Planting.—I may here take occasion to mention that a small portion of soil only should be employed at the time of planting; for if the whole of what is made use of were placed at once in its appointed situation, it might be subject to become soured by the constant action of the atmospheric humidity; at any rate it would be preferable not to risk such a possibility. The portion employed and from time to time added, may be kept together about the roots by means of two or three common slates placed about it. Instead of raising the plants in pots, and transplanting them to these little hillocks of soil, I would would prefer sowing the seeds at once where it was intended they should grow. The tissue of which the roots of cucumbers are composed is of a very succulent and tender nature, and is liable to sustain a serious injury, even by the most careful act of transplantation. This mutilation would have the effect of checking the growth and development of the plants—a result which no care should be withheld which could possibly have any influence to prevent. The development and fructification of plants, all other circumstances of growth being favourable, will be in proportion as the elements of their vitality and extension are uninterruptedly supplied; and, all other circumstances being equal, the result of injury sustained by the organs of nutrition, or of a diminution of food, will be to retard the ultimate perfection both of development and fructification. To carry this principle into practice, I would propose that these hillocks of soil should be made of the same height as the thickness of the soil was intended to be; on this I would invert a 60-sized pot, having the bottom neatly taken out, and this should be filled with soil in which to sow the seed. After vegetation, the roots would penetrate and ramify into the soil beneath, whilst the inverted pot would still remain about the neck of the plant, where it would serve to protect it from injury, either in watering, in adding fresh soil, or from any accidental causes. It will be an advantage, whilst the plants are young and there is no risk of injuring the roots, to stir the soil very lightly every day, so as to keep all clean and neat about them, and prevent the growth of fungi, which are during winter ready enough to rise into being; it will also prevent the surface from becoming caked, and thereby rendered impervious to the action of the source of light and heat.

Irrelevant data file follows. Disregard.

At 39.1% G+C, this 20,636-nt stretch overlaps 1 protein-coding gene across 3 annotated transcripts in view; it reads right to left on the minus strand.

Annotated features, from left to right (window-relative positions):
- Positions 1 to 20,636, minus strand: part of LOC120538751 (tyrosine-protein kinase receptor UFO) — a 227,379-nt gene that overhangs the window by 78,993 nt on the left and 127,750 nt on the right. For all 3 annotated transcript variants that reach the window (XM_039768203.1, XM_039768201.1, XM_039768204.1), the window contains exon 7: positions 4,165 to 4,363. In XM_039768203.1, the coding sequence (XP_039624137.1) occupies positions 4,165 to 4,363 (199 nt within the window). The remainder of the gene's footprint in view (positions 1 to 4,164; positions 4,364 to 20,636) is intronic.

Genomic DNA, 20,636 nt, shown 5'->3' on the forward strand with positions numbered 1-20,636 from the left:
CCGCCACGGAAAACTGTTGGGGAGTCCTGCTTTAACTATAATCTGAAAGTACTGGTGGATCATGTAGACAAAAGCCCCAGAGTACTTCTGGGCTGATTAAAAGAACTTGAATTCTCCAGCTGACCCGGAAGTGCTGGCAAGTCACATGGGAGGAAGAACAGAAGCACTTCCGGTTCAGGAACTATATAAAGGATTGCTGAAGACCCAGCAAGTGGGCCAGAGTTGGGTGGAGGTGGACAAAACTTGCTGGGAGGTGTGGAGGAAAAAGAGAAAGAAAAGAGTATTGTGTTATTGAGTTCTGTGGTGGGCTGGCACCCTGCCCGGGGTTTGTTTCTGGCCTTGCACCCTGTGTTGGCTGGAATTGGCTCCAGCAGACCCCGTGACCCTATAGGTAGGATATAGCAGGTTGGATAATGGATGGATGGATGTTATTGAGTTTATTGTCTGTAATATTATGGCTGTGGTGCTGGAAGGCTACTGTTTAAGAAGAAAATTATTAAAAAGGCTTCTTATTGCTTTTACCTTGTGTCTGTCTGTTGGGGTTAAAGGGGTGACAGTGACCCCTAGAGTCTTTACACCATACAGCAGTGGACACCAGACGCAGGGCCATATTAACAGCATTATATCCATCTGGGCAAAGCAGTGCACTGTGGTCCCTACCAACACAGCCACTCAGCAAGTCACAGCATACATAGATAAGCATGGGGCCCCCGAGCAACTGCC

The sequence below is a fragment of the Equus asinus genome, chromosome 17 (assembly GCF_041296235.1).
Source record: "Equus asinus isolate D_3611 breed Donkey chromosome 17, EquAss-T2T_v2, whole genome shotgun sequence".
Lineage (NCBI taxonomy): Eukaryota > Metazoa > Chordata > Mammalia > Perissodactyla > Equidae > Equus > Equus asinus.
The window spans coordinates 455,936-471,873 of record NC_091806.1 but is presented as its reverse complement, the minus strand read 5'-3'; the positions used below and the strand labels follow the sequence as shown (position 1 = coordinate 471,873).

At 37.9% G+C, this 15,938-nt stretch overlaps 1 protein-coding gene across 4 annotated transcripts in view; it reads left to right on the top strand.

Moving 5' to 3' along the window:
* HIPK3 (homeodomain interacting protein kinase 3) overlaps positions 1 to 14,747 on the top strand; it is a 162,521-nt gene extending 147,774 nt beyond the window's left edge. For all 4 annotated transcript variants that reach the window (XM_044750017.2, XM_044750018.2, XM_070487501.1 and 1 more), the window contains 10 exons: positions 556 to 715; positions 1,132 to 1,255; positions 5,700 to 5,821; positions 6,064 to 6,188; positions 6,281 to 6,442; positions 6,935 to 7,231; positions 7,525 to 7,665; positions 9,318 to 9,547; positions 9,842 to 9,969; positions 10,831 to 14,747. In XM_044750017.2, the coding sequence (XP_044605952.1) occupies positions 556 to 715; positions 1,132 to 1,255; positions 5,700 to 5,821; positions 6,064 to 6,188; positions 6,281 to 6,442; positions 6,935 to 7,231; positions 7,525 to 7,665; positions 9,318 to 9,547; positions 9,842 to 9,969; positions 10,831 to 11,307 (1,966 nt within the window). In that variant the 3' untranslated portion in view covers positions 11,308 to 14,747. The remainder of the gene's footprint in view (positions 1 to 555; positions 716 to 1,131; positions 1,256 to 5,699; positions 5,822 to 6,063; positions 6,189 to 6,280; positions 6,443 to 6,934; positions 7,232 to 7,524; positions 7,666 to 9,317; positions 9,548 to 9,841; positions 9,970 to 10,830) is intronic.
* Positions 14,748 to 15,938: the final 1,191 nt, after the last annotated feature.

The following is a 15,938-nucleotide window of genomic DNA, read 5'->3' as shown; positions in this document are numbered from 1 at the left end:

Pruning. — The plants being intended to occupy a surface of trellis-work near the roof, it will be requisite to encourage their leading shoots to a length sufficient to reach it; when this point is gained they should be " stopped," and thus induced to produce lateral branches; these should be disposed at regular distances on the trellis in a direction towards the top of the house. When they have grown about half-way, they each should also be " stopped," and this will produce several new ramifications of the stern. The uppermost one, if vigorous and healthy, should be trained upwards towards the top of the house, and the others should receive a lateral direction; if these do not show fruit at the second leaf from the main branch they must be stopped again, and this operation should be continually repeated at every leaf until fruit is produced; the upper part of the house should have the same kind of treatment. When fruit blossoms are perceived, the branches on which they occur should be permitted to extend until after the flower has expanded, with a view of leading up a suitable, but not accumulative, supply of food at that delicate period; after this the branch should be stopped at the next leaf beyond the fruit; this will throw in a more abundant supply to that particular part, which is now performing functions peculiarly its own, and which require to be properly supported and encouraged: the leaf beyond will serve as a reservoir to receive the surplus supply, and as a laboratory to purify and assimilate that which reaches it, and return its appointed portion towards sustaining the consti. tutional vigour of the plant.
This system of pruning must be continued whilst the branches continue in a bearing state, but when any symptoms of decay or of expended powers are perceived, they may be pruned quite away, and young and vigorous branches encouraged in their stead. All this pruning, except that of removing the main shoots, should be done at a sufficiently early period of growth; to be effected with the thumb nail ; for, like all other plants, cucumbers are best treated when whatever pruning they require is performed when the least amount of trouble and labour is required to perform it. It is better to remove a portion of any plant at an early period of its growth, and thus to economise its vital energies, rather than to suffer them to be expended, and the supply to become exhausted through a superfluous development, and then to deprive it of the very organs by the action of which the expenditure would be again recompensed to the vital energies.
Season.—But little can be said as to the exact time at which